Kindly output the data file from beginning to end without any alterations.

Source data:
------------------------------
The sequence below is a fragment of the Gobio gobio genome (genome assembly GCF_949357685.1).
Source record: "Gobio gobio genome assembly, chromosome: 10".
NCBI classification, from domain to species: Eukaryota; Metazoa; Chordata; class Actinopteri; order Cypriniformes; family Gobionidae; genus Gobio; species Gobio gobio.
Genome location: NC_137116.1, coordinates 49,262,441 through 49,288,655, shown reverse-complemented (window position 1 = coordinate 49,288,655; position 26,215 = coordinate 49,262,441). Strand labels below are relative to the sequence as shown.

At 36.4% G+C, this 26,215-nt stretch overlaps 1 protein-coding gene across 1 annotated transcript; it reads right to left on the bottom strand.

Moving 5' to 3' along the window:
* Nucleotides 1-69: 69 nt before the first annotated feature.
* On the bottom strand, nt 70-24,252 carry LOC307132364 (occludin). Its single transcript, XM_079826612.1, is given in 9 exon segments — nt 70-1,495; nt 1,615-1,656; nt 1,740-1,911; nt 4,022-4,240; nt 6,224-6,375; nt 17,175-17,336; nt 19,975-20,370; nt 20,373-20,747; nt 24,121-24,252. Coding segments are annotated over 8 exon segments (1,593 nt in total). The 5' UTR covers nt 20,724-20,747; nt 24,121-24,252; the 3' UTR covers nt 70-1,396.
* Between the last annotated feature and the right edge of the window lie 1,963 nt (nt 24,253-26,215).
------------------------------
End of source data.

The sequence below is a fragment of the Gobio gobio genome (genome assembly GCF_949357685.1).
Source record: "Gobio gobio genome assembly, chromosome: 10".
NCBI classification, from domain to species: Eukaryota; Metazoa; Chordata; class Actinopteri; order Cypriniformes; family Gobionidae; genus Gobio; species Gobio gobio.
Genome location: NC_137116.1, coordinates 49,262,441 through 49,288,655, shown reverse-complemented (window position 1 = coordinate 49,288,655; position 26,215 = coordinate 49,262,441). Strand labels below are relative to the sequence as shown.

At 36.4% G+C, this 26,215-nt stretch overlaps 1 protein-coding gene across 1 annotated transcript; it reads right to left on the bottom strand.

Moving 5' to 3' along the window:
* Nucleotides 1-69: 69 nt before the first annotated feature.
* On the bottom strand, nt 70-24,252 carry LOC307132364 (occludin). Its single transcript, XM_079826612.1, is given in 9 exon segments — nt 70-1,495; nt 1,615-1,656; nt 1,740-1,911; nt 4,022-4,240; nt 6,224-6,375; nt 17,175-17,336; nt 19,975-20,370; nt 20,373-20,747; nt 24,121-24,252. Coding segments are annotated over 8 exon segments (1,593 nt in total). The 5' UTR covers nt 20,724-20,747; nt 24,121-24,252; the 3' UTR covers nt 70-1,396.
* Between the last annotated feature and the right edge of the window lie 1,963 nt (nt 24,253-26,215).